Atrial fibrillation (AF) is the most common type of heart arrhythmia, which increases the risk of serious heart complications such as stroke and heart failure. Early detection of AF can lead to stroke prevention and generally improve the therapy outcome.
Morteza Zabihi, a biomedical engineer born in Iran and currently working towards his PhD at TUT, might very well be part of the team responsible for it. Biomedical engineering is an interdisciplinary field where specialists draw upon a wide spectrum of knowledge – from mathematics and computer science to human anatomy and physiology – and apply it to medical problems for improved diagnosis and treatment.
Morteza’s field of research is biomedical signal analysis – decoding the signals emitted by the physiological activities of the various organs of the human body – and his specialty is the analysis of heart (ECG) and brain (EEG) signals.
Finding his academic home in Tampere
Talent Tampere and Julia Rigal last met with PhD student Morteza for an interview in the Autumn of 2016. At the time Morteza and his team of professionals were preparing for an upcoming biomedical research challenge at the start of 2017. But quite a large update to that article was due a year later, as Morteza and his team had not only taken part, but also won the challenge in question. But first let's go back a little.
After graduating from his BSc studies in Iran, Morteza wanted to experience something new: "I decided to live and study abroad. Finland was one of the best options since the quality of its education system is well known.“ He went on to complete his MSc in biomedical engineering at TUT and expects to finish his PhD studies at the end of 2018.
TUT turned out to be the perfect choice for Morteza: "I like TUT’s international outlook, the flexibility of the study programme, and the active learning environment. There is a friendly atmosphere and the guidance I receive from my supervisors, Prof. Gabbouj and Prof. Kiranyaz, is excellent.
Fastforward back to 2017 and the start of the upcoming challenge, Physionet's Computing in Cardiology 2017. Physionet is the largest source of free physiological signals and related open-source software. Physionet and the Computing in Cardiology conference host a series of challenges annually with the focus on heart problems. In previous years, Morteza and his algorithms had already placed TUT among the best research institutions in the field by winning the 2nd and 3rd place in PhysioNet Challenge of 2016 and IEEE NER BCI challenge of 2015.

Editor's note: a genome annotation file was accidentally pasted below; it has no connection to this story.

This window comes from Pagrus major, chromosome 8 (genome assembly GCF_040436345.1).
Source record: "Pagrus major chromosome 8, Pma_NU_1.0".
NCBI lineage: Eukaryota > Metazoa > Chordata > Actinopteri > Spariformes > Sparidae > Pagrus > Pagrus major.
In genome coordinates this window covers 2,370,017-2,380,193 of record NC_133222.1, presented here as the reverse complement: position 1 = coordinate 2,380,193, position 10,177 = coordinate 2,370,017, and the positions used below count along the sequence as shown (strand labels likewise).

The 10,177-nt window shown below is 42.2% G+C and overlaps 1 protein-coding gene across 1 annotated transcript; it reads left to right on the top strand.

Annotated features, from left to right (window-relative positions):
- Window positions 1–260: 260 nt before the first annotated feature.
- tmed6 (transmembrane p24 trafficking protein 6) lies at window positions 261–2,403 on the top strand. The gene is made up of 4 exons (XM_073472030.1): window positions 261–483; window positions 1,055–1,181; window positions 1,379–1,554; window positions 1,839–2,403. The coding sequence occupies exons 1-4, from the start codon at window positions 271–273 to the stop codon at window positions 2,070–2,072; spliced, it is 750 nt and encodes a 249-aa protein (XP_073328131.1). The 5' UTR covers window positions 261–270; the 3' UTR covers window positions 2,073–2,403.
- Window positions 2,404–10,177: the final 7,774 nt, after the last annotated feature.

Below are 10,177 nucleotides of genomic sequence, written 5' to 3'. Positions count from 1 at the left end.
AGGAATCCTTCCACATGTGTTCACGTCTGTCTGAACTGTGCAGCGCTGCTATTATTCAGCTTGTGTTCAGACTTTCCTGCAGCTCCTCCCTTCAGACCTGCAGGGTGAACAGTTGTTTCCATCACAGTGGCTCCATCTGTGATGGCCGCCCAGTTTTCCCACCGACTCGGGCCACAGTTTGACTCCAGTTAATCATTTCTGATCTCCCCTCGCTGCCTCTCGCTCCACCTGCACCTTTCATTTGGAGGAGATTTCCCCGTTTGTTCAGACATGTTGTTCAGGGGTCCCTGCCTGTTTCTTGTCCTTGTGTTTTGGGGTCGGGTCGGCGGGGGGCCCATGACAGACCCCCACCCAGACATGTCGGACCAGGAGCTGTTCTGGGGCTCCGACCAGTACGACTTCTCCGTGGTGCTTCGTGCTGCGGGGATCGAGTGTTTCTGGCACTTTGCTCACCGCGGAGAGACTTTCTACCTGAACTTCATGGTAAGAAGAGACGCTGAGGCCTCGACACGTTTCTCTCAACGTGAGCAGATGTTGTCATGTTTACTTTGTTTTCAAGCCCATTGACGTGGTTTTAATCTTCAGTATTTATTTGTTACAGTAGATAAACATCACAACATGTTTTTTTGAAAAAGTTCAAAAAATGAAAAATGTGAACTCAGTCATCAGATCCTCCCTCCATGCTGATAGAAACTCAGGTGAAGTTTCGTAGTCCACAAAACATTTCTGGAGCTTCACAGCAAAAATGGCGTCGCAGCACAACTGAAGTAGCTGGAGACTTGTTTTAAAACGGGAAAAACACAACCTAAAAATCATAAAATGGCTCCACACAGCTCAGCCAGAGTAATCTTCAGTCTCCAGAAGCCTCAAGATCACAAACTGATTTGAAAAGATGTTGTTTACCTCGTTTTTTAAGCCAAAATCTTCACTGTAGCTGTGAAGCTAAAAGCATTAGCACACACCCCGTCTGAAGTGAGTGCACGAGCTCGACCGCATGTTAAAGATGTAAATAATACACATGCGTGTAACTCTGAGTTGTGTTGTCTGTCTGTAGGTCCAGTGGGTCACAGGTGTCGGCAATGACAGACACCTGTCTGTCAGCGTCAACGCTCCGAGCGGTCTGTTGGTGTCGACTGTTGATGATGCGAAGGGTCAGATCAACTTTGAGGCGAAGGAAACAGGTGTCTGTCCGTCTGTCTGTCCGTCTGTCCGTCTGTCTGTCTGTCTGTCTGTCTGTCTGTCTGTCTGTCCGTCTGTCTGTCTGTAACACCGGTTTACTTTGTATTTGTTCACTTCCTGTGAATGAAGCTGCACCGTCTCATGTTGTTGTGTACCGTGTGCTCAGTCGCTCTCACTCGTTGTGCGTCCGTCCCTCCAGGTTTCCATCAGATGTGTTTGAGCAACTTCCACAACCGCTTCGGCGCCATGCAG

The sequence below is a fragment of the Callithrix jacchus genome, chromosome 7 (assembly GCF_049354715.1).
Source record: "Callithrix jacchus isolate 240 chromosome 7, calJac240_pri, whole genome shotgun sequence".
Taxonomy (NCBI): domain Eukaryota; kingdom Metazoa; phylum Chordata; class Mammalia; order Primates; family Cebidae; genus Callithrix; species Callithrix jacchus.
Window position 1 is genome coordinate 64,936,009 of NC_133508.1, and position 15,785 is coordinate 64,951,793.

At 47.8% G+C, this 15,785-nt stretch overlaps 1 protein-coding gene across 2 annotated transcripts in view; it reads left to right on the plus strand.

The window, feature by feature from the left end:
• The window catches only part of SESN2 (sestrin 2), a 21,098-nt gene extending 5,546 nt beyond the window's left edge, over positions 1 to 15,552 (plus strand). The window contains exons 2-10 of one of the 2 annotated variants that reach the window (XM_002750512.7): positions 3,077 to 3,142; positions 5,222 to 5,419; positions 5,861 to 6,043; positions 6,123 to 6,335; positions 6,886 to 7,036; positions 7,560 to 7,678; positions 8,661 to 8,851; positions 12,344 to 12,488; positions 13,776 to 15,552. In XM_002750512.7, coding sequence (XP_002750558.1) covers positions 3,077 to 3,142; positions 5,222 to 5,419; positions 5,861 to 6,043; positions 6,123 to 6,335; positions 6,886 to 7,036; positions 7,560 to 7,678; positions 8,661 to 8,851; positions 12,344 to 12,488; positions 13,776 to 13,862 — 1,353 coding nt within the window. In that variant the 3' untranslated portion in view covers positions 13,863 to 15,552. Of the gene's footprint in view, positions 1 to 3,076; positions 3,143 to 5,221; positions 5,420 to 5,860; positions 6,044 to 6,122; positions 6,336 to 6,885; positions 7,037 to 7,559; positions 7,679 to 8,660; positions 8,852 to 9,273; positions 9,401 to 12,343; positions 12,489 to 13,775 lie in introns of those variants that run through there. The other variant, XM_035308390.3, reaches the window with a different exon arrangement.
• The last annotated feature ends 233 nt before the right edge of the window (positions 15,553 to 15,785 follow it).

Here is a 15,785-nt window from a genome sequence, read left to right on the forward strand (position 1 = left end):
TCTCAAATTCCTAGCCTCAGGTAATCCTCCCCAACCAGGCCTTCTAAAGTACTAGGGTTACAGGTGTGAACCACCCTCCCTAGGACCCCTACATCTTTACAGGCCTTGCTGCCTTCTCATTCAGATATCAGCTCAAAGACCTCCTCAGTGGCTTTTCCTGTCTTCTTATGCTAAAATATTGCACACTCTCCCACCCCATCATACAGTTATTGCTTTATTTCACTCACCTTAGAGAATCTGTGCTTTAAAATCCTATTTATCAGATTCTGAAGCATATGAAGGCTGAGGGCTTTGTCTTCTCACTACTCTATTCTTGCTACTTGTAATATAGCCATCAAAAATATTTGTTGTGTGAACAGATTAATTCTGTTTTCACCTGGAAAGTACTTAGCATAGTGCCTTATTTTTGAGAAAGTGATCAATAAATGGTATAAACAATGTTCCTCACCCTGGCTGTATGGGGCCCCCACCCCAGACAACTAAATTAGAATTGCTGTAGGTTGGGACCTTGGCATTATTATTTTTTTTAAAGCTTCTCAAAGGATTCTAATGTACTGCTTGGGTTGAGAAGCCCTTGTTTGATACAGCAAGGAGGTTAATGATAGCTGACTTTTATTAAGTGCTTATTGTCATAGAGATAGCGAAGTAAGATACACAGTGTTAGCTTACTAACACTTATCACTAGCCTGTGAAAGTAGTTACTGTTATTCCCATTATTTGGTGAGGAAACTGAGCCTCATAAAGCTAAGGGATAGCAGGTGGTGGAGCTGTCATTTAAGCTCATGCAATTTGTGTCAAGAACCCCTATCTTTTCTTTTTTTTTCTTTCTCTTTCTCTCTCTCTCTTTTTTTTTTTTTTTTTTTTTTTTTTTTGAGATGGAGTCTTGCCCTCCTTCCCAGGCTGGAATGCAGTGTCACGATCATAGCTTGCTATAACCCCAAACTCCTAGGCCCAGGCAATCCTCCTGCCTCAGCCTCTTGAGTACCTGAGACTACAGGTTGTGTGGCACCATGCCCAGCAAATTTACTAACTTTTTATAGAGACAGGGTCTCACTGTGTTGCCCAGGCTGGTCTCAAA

This year Morteza's team consisted of both researchers from Finland and abroad. In addition to Morteza the participants were Postdoc researcher Ali Bahrami Rad, Prof. Aggelos K. Katsaggelos, Prof. Serkan Kiranyaz, Adj. Prof. Susanna Narkilahti, and Prof. Moncef Gabbouj. The challenge was about designing a method to automatically detect atrial fibrillations using heart signals.
And the hard work did pay off. Morteza and his team tied for the first place among 75 international teams, including researchers from Philips Research North America, Philips Healthcare, University of Oxford, and EPFL. Their proposed method is presented in the paper entitled “Detection of Atrial Fibrillation in ECG Hand-held Devices using a Random Forest Classifier”.
Hoping to make Tampere a permanent home
Morteza has greatly enjoyed living in Tampere and wants to stay here after he finishes his studies – if he is able to find a job. "There are many industrial companies in the Tampere area which create great job opportunities", he notes. He hopes to work in a company R&D department some day.
"However, since biomedical engineering is an interdisciplinary field, I think that there are several possible roles for me within the health, finance or other industries."
The work and success in Computing in Cardiology 2017 was the result of international collaboration between Tampere University of Technology and the University of Tampere, the Northwestern University from the US, and Qatar University of Doha,Qatar. Talent Tampere congratulates Morteza Zabihi and his collaborators on their remarkable achievement and wishes them all the best for the future.
For more information you can contact Morteza Zabihi via his LinkedIn, or professor Moncef Gabbouj via email Moncef.firstname.lastname@example.org